Freedom from anxiety is characterized by three inner attitudes.
If what we have we receive as a gift, and if what we have is to be cared for by God, and if what we have is available to others, then we will possess freedom from anxiety.
This is the inward reality of simplicity. However, if what we have we believe we have gotten, and if what we have we believe we must hold onto, and if what we have is not available to others, then we will live in anxiety. Such persons will never know simplicity regardless of the outward contortions they may put themselves through in order to live “the simple life.”
1. To receive what we have as a gift from God is the first inner attitude of simplicity.
We work but we know that it is not our work that gives us what we have. We live by grace even when it comes to “daily bread.” We are dependent upon God for the simplest elements of life: air, water, sun. What we have is not the result of our labour, but of the gracious care of God. When we are tempted to think that what we own is the result of our personal efforts, it takes only a little drought or a small accident to show us once again how utterly dependent we are for everything.
2. To know that it is God’s business, and not ours, to care for what we have is the second inner attitude of simplicity.
God is able to protect what we possess. We can trust him. Does that mean that we should never take the keys out of the car or lock the door? Of course not. But we know that the lock on the door is not what protects the house. It is only common sense to take normal precautions, but if we believe that precaution itself protects us and our goods, we will be riddled with anxiety. There simply is no such thing as “burglar proof” precaution. Obviously, these matters are not restricted to possessions but include such things as our reputation and our employment. Simplicity means the freedom to trust God for these (and all) things.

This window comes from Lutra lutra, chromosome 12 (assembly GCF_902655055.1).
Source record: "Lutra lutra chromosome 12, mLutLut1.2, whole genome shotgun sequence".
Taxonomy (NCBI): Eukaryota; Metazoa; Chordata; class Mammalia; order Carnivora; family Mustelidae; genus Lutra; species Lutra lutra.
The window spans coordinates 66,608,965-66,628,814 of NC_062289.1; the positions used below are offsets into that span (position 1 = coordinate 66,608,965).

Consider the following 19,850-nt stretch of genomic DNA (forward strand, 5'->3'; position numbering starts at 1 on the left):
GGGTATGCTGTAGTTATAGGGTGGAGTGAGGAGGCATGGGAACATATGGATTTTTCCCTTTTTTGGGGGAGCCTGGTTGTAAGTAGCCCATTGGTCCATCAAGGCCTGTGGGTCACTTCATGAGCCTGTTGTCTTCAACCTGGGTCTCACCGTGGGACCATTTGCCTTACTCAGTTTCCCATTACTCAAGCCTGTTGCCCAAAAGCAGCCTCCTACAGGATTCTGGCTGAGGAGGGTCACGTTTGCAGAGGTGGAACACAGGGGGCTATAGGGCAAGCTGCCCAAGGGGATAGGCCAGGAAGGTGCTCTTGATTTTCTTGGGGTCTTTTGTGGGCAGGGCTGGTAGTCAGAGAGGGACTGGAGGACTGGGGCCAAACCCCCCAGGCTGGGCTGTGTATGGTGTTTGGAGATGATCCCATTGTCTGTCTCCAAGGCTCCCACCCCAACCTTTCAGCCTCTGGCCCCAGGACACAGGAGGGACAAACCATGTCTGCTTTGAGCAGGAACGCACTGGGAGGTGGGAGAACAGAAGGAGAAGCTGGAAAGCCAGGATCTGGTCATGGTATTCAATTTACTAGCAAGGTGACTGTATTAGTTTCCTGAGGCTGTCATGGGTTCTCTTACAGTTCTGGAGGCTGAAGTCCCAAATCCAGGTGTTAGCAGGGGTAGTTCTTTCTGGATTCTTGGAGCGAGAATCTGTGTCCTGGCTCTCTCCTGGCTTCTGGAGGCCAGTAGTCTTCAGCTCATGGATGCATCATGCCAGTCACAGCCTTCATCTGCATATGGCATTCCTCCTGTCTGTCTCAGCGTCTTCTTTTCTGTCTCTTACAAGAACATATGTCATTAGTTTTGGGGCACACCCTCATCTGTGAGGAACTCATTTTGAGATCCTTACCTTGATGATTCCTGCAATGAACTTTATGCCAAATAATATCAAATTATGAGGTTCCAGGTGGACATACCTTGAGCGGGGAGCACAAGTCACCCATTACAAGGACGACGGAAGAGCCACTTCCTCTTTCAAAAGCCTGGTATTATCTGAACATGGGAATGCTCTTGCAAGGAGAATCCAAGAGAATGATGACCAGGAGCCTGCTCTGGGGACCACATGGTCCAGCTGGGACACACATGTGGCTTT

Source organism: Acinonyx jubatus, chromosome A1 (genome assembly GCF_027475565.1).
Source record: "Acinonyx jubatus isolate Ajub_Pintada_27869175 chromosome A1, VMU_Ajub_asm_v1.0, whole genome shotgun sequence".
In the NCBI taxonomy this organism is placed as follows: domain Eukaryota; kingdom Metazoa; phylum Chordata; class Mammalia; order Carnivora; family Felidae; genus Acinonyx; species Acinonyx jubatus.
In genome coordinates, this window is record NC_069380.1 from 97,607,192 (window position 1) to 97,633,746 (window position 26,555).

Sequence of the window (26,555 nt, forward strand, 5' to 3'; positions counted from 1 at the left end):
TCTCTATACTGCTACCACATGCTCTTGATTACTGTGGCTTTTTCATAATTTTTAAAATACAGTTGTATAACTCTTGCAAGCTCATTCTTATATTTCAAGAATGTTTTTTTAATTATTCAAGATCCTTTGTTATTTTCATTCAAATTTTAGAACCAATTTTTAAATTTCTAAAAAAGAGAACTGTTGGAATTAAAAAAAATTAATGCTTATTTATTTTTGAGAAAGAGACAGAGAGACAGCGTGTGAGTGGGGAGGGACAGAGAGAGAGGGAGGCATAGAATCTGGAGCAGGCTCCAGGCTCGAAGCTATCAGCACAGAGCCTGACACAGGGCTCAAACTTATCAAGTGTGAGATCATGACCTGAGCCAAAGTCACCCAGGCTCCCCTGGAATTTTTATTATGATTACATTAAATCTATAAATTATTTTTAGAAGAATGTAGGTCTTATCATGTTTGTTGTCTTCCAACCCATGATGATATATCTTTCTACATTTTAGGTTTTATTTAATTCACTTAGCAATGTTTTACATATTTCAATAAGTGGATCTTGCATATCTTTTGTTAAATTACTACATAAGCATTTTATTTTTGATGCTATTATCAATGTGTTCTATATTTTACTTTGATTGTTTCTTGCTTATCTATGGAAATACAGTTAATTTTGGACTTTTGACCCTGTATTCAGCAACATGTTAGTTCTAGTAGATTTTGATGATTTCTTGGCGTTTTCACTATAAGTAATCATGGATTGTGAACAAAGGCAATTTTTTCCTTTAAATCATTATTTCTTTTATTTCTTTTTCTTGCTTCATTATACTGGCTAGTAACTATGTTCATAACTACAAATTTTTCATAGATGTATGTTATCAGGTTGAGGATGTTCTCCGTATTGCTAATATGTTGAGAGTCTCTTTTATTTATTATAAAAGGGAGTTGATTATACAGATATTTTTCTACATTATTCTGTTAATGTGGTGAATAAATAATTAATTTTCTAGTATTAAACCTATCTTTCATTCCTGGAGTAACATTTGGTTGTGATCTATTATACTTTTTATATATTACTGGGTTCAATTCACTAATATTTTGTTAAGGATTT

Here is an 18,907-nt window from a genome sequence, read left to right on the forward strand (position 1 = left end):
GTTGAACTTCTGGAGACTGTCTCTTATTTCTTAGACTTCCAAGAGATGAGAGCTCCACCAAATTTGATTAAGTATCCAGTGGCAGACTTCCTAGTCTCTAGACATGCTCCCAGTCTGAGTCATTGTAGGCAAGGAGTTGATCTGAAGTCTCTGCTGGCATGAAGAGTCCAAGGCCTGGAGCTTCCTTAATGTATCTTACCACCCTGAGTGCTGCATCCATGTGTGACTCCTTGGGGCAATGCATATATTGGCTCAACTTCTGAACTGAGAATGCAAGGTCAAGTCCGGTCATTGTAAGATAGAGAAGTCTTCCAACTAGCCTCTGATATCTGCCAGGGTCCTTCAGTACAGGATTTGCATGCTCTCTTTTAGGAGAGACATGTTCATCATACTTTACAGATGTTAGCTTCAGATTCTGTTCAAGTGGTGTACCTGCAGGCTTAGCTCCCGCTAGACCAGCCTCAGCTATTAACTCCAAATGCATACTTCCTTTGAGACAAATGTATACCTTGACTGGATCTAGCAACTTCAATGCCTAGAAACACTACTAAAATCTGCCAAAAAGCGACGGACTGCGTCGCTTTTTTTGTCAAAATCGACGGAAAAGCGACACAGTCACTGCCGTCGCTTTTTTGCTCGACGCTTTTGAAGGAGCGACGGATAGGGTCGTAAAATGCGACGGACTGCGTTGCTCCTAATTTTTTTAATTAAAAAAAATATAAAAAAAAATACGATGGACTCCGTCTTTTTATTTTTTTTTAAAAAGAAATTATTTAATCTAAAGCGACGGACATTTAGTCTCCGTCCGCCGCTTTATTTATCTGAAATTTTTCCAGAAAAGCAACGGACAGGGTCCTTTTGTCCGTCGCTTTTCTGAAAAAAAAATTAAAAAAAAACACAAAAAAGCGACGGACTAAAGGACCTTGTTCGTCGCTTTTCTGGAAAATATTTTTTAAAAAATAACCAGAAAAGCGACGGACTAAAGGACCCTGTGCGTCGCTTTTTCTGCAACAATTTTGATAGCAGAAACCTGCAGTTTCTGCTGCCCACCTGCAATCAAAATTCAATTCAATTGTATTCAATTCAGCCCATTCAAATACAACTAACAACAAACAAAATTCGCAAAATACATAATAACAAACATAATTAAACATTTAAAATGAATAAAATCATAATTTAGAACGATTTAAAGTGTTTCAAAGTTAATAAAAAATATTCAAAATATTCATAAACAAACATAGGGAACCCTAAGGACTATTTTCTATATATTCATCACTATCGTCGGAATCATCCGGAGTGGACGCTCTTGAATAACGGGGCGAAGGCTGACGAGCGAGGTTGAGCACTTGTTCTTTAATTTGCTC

3. To have our goods available to others marks the third inner attitude of simplicity.
If our goods are not available to the community when it is clearly right and good, then they are stolen goods. The reason we find such an idea so difficult is our fear of the future. We cling to our possessions rather than sharing them because we are anxious about tomorrow. But if we truly believe that God is who Jesus says he is, then we do not need to be afraid. When we come to see God as the almighty Creator and our loving Father, we can share because we know that he will care for us. If someone is in need, we are free to help them. Again, ordinary common sense will define the parameters of our sharing and save us from foolishness.
When we are seeking first the kingdom of God, these three attitudes will characterise our lives. Taken together they define what Jesus means by “do not be anxious.” They comprise the inner reality of Christian simplicity. And we can be certain that when we live this way “all these things” that are necessary to carry on human life adequately will be ours as well.